# Question 2df5d

Aug 18, 2017

There are no nitrogen molecules in your sample.

#### Explanation:

As its chemical formula suggests, a molecule of dinitrogen pentoxide, ${\text{N"_2"O}}_{5}$, contains

• two atoms of nitrogen, $2 \times \text{N}$
• five atoms of oxygen, $5 \times \text{O}$

These atoms are covalently bonded to form a molecule of dinitrogen pentoxide, so you can't really talk about nitrogen molecules here.

However, you can calculate the number of atoms of nitrogen present in the sample.

To do that, use the fact that in order to have $1$ mole of dinitrogen pentoxide, you need to have $6.022 \cdot {10}^{23}$ molecules of dinitrogen pentoxide $\to$ think Avogadro's constant here.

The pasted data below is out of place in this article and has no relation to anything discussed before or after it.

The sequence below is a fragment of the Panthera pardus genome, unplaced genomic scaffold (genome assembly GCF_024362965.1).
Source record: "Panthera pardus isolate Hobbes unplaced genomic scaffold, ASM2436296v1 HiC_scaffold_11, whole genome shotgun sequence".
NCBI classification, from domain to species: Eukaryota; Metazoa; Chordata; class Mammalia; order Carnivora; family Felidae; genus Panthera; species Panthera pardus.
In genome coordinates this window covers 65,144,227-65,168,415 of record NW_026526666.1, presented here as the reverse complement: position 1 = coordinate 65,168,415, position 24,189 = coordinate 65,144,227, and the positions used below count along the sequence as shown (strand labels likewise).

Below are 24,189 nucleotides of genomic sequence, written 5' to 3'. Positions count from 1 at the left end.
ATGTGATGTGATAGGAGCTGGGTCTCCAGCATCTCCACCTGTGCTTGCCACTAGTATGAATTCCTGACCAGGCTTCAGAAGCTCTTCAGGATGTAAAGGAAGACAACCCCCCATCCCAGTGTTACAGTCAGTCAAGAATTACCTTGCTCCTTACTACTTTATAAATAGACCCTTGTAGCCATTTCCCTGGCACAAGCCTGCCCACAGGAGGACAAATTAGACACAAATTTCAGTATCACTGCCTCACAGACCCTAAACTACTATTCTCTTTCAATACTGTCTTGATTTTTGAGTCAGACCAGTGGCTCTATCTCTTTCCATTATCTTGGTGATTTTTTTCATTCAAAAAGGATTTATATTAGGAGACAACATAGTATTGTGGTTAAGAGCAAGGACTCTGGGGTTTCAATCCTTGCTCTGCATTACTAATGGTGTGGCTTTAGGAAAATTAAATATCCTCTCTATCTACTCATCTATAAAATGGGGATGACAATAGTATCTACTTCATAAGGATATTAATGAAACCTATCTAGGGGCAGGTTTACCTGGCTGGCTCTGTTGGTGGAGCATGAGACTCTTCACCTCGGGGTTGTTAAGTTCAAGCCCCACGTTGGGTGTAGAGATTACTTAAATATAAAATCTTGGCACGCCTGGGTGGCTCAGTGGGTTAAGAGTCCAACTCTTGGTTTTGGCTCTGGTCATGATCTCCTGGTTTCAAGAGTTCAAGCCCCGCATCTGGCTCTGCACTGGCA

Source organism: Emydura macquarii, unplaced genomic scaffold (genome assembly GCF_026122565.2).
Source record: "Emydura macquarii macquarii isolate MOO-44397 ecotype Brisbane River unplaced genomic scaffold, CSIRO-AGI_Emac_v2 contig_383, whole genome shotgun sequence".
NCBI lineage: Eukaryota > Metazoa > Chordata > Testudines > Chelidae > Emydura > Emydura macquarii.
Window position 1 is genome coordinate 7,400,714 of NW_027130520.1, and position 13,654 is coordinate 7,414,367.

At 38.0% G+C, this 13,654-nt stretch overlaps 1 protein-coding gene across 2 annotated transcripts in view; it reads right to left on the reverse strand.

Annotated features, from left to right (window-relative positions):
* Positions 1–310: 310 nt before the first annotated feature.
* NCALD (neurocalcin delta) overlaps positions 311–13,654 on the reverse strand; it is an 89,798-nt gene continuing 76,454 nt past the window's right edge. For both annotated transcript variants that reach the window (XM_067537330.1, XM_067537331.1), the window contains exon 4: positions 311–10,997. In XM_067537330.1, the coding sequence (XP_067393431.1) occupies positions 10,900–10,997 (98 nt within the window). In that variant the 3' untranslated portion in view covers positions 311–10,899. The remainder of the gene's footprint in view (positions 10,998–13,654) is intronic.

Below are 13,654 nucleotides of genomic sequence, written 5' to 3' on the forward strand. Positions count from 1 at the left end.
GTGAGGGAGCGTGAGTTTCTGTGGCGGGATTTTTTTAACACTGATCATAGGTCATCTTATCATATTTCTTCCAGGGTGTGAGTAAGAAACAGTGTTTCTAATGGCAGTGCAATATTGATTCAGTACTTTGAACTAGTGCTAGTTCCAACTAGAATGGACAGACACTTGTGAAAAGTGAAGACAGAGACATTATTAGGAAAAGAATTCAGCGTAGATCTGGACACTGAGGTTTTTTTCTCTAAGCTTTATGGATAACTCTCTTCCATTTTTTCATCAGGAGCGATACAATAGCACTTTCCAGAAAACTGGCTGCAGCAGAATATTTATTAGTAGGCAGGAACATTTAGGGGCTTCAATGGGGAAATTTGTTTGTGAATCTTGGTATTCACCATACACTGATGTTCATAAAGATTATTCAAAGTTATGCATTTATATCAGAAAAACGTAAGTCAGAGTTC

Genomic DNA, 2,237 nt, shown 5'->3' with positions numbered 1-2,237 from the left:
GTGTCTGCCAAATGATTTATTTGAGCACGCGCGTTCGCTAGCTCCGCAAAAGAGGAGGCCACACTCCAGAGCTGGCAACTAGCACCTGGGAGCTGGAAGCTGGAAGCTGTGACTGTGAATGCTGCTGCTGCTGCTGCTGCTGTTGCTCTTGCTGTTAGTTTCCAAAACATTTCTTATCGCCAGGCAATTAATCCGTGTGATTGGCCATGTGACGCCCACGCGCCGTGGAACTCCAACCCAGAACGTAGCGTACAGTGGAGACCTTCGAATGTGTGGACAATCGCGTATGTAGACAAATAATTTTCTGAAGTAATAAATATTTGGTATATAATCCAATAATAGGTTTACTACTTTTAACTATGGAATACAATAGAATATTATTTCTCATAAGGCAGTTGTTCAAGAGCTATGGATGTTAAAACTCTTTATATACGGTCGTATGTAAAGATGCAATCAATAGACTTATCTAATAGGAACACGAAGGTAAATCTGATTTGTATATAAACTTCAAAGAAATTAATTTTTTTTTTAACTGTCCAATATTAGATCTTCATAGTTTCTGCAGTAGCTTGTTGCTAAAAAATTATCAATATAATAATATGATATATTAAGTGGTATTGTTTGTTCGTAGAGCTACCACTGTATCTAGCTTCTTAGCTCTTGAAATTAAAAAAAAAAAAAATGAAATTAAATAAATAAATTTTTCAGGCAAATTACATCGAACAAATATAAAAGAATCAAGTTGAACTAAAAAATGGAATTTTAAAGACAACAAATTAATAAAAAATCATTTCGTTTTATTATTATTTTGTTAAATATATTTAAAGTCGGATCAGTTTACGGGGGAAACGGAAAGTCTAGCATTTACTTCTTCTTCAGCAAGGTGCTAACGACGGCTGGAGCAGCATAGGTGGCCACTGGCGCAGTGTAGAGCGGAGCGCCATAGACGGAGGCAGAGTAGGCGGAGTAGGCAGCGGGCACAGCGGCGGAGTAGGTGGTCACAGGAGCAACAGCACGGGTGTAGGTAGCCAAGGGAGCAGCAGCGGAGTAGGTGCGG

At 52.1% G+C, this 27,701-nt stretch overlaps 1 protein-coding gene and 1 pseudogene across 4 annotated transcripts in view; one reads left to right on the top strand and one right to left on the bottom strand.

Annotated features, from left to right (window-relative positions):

This implies that your sample contains

0.23 color(red)(cancel(color(black)("moles N"_2"O"_5))) * (6.022 * 10^(23)color(white)(.)"molecules N"_ 2"O"_ 5)/(1color(red)(cancel(color(black)("mole N"_2"O"_5))))

$= 1.385 \cdot {10}^{23} \textcolor{w h i t e}{.} {\text{molecules N"_2"O}}_{5}$

Now, you know that each molecule of dinitrogen pentoxide contains $2$ atoms of nitrogen, so you can say that your sample contains

1.385 * 10^(23)color(red)(cancel(color(black)("molecules N"_2"O"_5))) * "2 atoms N"/(1color(red)(cancel(color(black)("molecule N"_2"O"_5))))#

$= \textcolor{\mathrm{da} r k g r e e n}{\underline{\textcolor{b l a c k}{2.8 \cdot {10}^{23} \textcolor{w h i t e}{.} \text{atoms of N}}}}$

The answer is rounded to two sig figs.